Six years ago, I got this great idea to become a tourist of Houston on foot. I had no idea what I was doing or where it was going. All I knew was to put on my running shoes, walk out the door, and just go. Go learn, go talk, go ask without judgements. What I found is that Houston was full of diversity. We all knew that. However, let yourself be immersed in it. Look and listen to the sounds of different languages being spoken around you. Smell the scents of the different cuisines. You would think you were in a foreign country. This made me more curious.

As I explored the emotion of curiosity, it led me to change my behavior. Where I might have rushed to this place and to the next, I took it slower. Where, usually, I would have just assumed that I already knew, I found myself asking more questions. When I asked more questions, I had to acknowledge that I did not already know, so I practiced listening. As I listened more, I felt compelled to show more appreciation to the person who interrupted their busy day to educate me. This made me feel grateful.

I took that gratitude and wanted to share with others. It blew my mind when people would say that they hated Houston. It was boring. The people are mean and it was ugly. And even more shocking was Houston is not walkable. Instead of getting offended, I decided to do my part in brightening up the day of the Houstonians who were stuck in a rut. Who saw and did the same things day after day. I didn't judge because I knew they could get out of that rut by simply deciding that today they do something different. I braced myself for rejection, but put myself out there to share the wonderful things that I had learned about Houston. Given the chance, the vast majority, was ready to learn a different way. This made me proud.

It is true that 2020 has been full of disasters. These are opportunities if we choose to see them that way. If anything that COVID-19 taught me the answer was not MORE, but it is LESS. We have the tendency to take on too much, we had the unique opportunity to take on less. Thus, instead of going to exhaustion, we had the opportunity to rest.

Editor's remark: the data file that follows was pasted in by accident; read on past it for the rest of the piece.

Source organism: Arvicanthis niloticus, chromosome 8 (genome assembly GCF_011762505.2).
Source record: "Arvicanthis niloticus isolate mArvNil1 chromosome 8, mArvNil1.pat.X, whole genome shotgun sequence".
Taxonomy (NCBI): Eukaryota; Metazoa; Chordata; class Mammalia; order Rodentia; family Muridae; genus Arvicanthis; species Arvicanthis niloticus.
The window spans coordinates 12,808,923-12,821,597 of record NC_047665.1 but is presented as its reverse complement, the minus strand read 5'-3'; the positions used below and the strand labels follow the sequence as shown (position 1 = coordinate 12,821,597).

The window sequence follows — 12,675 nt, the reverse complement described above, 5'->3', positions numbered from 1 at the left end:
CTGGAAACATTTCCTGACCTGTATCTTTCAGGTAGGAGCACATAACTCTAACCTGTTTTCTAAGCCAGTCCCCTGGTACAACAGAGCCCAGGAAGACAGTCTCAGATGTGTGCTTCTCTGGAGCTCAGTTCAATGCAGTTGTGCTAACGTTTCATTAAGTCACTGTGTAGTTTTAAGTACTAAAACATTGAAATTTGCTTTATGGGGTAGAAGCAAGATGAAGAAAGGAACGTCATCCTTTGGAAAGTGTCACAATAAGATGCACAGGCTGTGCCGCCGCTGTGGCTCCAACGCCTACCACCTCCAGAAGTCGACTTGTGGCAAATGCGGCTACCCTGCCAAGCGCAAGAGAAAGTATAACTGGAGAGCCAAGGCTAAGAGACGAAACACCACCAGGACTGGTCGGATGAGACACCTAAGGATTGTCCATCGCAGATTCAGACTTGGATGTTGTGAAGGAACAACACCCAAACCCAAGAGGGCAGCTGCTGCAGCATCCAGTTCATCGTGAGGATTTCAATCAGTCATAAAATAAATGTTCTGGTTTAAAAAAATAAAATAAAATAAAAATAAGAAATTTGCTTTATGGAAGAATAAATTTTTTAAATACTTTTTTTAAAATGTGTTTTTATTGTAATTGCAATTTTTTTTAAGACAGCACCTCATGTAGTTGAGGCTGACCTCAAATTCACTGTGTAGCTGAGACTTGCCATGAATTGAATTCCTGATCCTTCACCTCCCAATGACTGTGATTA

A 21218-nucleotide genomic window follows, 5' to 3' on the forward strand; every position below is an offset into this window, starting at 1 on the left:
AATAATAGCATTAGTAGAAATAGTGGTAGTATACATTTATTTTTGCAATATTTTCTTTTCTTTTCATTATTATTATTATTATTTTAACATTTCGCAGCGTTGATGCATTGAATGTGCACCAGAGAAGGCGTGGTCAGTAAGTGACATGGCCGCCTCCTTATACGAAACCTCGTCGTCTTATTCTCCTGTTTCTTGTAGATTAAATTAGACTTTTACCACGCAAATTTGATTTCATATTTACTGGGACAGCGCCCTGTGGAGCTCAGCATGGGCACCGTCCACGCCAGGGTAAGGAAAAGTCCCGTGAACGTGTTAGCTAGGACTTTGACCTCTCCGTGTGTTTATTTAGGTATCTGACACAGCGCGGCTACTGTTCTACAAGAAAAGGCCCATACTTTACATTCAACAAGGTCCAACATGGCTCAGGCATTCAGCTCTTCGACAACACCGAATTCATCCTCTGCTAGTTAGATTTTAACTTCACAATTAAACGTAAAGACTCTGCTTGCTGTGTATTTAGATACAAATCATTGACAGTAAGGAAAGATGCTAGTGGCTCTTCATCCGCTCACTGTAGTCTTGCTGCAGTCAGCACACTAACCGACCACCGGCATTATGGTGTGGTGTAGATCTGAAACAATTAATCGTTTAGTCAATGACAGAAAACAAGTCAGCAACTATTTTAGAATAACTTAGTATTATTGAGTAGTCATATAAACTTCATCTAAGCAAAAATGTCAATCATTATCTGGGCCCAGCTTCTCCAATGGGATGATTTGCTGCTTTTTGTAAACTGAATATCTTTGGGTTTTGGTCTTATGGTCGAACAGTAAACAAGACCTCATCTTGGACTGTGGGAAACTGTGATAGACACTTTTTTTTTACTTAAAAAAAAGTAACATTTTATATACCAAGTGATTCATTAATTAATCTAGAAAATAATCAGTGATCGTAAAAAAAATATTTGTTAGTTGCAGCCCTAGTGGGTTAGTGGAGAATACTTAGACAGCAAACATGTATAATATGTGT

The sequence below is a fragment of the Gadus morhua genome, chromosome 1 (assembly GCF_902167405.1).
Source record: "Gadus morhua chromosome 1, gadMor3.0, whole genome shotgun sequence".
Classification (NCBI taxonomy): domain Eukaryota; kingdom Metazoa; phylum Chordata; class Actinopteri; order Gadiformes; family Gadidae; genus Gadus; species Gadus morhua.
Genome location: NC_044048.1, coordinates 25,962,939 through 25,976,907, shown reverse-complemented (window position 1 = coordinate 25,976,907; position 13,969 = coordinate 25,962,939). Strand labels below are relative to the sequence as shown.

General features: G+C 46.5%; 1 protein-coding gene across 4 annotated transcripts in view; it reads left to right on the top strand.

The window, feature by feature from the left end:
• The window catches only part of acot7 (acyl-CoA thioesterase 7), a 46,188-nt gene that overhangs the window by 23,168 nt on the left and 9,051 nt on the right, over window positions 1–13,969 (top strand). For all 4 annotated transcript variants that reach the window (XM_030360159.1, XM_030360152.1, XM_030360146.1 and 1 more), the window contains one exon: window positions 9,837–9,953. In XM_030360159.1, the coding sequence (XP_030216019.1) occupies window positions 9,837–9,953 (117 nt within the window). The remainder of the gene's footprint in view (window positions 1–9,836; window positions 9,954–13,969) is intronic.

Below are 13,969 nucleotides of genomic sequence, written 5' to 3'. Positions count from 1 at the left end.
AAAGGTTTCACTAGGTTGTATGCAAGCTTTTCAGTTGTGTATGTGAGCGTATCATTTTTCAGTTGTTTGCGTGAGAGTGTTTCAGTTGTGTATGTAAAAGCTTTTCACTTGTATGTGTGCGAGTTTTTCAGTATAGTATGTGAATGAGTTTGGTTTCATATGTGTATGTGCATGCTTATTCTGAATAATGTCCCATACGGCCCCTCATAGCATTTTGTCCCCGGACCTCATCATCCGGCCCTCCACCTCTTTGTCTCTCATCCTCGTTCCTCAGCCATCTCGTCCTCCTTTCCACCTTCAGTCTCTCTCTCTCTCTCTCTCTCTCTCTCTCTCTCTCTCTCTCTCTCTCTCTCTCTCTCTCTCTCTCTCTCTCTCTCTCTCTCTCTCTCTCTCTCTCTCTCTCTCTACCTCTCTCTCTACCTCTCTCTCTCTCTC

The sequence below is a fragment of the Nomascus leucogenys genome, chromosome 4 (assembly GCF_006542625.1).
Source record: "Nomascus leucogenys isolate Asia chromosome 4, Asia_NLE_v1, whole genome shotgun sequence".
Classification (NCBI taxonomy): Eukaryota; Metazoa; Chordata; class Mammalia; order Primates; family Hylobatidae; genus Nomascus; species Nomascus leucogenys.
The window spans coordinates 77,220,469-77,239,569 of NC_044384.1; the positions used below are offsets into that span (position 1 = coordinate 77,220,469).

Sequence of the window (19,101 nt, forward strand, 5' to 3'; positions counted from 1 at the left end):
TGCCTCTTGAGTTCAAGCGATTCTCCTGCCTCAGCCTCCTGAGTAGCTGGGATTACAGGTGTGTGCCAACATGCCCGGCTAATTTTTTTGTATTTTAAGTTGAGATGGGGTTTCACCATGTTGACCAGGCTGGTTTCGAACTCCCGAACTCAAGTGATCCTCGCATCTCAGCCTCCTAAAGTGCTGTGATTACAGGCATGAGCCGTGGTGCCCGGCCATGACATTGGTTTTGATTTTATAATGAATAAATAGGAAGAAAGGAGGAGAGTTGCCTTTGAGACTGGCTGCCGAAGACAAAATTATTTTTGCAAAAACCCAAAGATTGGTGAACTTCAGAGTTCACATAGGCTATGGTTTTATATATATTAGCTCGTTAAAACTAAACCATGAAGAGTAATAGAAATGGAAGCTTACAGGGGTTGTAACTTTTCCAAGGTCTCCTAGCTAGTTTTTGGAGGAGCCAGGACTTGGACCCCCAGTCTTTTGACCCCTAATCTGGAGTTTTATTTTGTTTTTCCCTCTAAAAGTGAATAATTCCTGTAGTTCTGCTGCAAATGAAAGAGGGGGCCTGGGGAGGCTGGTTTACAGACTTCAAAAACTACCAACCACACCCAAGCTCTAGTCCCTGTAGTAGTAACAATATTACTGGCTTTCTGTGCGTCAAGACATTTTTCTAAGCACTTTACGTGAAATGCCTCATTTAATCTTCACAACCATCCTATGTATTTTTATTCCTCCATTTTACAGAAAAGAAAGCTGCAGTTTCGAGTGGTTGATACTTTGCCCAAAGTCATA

Then, the tragedy of the death of Houston's own George Floyd happened. It could not have happened at a worse time. My heart goes out to his family. Some might use it as an opportunity to work out their own frustrations by causing more problems with violence and looting. My hope is that whatever happens will be an expression of appropriate sadness, but with Houston's best attributes; curiosity, gratitude, and pride. Instead of LESS it is time for MORE. MORE curiosity. To see if Houston's law enforcement cares about the well-being of Houston's black community and make changes in protocols. MORE gratitude. For the opportunity to express the frustration in a peaceful way. MORE pride. To not destroy this city and give it over to violence possibly doing more damage to the economics of business owners. We can see this as the opportunity to take time to heal.

Houston has changed. As I restart my exploration, I'm not looking for LESS. I'm looking for MORE this time. I'm looking with MORE curiosity. Because I know that we have even MORE to show each other. I'm looking with MORE gratitude because we have endured so much already and there are better times ahead. And, I'm looking with MORE pride because just as we did it before, we still have it in us to do it again. I have one request: if you see me in the streets, promise me that you will say hello.